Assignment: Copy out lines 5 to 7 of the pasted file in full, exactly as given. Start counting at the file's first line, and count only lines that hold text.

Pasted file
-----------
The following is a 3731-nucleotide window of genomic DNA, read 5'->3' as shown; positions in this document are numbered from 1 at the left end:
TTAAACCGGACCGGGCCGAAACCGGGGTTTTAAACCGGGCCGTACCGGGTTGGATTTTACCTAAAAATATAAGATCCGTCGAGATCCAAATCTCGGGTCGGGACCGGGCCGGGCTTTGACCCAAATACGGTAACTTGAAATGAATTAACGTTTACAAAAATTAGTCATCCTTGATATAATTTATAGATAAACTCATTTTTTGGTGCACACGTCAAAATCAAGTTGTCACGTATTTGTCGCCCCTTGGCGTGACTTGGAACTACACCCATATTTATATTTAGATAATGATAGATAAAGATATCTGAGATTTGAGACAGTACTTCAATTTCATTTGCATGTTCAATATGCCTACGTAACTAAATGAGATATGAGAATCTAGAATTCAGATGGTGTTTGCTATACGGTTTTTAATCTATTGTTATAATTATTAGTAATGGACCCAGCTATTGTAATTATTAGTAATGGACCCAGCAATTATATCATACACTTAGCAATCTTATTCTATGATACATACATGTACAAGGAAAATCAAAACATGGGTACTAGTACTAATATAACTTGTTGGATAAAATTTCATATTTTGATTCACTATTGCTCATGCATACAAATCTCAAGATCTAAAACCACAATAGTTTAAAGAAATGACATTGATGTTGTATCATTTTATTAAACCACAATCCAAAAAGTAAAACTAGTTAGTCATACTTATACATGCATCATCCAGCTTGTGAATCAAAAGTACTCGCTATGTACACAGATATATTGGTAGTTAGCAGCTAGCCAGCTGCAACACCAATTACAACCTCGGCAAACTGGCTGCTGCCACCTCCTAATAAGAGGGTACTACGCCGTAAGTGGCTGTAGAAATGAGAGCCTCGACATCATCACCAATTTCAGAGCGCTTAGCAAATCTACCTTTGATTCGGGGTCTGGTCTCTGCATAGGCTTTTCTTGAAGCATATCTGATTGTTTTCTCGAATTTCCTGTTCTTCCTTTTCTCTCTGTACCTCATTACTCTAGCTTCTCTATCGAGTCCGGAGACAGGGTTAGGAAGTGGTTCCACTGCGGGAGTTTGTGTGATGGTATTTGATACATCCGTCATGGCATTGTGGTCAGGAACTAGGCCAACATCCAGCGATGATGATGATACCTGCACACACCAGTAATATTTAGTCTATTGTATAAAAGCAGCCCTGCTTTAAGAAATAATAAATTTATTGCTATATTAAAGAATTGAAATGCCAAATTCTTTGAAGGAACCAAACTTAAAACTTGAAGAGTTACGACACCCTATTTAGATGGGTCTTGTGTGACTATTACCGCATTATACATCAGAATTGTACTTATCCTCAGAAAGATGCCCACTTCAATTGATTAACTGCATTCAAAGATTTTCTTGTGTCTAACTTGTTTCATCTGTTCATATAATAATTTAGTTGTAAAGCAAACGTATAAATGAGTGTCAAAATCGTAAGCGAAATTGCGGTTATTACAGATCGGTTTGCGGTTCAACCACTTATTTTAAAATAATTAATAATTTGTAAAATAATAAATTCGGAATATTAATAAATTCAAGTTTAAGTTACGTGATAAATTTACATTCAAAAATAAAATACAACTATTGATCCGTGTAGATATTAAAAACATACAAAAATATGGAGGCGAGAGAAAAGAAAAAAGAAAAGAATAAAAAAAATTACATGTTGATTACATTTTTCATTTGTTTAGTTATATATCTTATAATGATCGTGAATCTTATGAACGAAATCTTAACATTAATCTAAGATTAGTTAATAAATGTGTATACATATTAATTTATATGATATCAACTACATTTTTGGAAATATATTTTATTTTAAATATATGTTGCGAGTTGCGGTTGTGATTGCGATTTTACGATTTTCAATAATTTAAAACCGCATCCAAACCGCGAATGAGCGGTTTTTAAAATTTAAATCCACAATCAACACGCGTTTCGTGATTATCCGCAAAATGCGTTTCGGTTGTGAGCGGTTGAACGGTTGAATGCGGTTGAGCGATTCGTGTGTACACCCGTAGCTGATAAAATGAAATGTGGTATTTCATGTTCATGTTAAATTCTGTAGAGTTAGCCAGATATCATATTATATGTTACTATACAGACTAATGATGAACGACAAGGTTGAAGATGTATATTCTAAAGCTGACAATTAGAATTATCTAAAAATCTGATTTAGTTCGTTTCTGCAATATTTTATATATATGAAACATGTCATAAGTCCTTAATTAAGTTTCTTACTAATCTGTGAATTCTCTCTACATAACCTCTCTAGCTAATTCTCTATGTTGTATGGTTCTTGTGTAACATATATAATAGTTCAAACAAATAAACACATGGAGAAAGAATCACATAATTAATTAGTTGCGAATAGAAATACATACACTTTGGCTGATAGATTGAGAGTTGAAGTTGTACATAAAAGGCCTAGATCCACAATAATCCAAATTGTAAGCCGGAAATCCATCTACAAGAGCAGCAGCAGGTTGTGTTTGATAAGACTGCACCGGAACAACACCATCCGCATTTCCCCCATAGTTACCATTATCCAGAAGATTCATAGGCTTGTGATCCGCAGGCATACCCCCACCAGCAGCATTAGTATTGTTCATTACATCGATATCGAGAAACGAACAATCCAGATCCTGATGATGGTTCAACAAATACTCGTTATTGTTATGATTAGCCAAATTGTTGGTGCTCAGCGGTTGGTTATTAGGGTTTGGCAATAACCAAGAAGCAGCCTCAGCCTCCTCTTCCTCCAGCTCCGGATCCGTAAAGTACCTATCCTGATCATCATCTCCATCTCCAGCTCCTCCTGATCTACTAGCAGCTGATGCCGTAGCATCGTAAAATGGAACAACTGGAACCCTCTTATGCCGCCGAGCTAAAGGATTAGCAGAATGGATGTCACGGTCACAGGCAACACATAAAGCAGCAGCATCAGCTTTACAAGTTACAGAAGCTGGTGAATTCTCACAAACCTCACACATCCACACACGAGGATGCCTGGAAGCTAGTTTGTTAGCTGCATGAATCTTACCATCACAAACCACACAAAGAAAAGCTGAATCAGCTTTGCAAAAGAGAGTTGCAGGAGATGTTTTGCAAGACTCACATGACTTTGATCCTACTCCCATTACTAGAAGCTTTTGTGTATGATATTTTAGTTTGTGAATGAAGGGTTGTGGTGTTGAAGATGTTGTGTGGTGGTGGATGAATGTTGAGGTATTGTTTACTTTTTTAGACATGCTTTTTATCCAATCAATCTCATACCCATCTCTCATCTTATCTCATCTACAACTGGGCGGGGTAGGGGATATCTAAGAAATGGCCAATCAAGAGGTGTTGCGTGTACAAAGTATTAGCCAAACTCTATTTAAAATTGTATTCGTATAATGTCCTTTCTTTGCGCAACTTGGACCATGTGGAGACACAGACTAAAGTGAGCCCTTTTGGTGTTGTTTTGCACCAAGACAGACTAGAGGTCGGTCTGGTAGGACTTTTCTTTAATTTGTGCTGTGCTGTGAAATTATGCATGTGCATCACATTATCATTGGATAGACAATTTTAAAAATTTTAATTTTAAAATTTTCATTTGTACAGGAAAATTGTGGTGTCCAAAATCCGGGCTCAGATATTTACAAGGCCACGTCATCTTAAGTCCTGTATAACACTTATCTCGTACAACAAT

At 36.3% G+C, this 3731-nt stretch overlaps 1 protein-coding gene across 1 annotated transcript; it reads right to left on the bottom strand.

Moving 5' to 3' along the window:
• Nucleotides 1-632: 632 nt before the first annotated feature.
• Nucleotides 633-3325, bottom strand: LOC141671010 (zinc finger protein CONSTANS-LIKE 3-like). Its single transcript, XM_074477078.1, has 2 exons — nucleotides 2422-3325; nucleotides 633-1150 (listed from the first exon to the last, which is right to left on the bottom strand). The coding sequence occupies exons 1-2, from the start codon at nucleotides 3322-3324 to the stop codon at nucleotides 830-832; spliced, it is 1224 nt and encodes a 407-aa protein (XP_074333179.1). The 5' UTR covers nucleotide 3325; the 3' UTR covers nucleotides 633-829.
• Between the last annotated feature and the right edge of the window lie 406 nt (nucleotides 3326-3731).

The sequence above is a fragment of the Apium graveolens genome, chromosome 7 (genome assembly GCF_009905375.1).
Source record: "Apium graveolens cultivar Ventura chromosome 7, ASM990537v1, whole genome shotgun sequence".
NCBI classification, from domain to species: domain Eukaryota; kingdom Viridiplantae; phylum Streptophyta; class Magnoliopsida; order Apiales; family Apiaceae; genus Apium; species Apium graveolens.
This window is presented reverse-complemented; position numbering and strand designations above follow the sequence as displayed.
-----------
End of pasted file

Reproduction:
• Nucleotides 1-632: 632 nt before the first annotated feature.
• Nucleotides 633-3325, bottom strand: LOC141671010 (zinc finger protein CONSTANS-LIKE 3-like). Its single transcript, XM_074477078.1, has 2 exons — nucleotides 2422-3325; nucleotides 633-1150 (listed from the first exon to the last, which is right to left on the bottom strand). The coding sequence occupies exons 1-2, from the start codon at nucleotides 3322-3324 to the stop codon at nucleotides 830-832; spliced, it is 1224 nt and encodes a 407-aa protein (XP_074333179.1). The 5' UTR covers nucleotide 3325; the 3' UTR covers nucleotides 633-829.
• Between the last annotated feature and the right edge of the window lie 406 nt (nucleotides 3326-3731).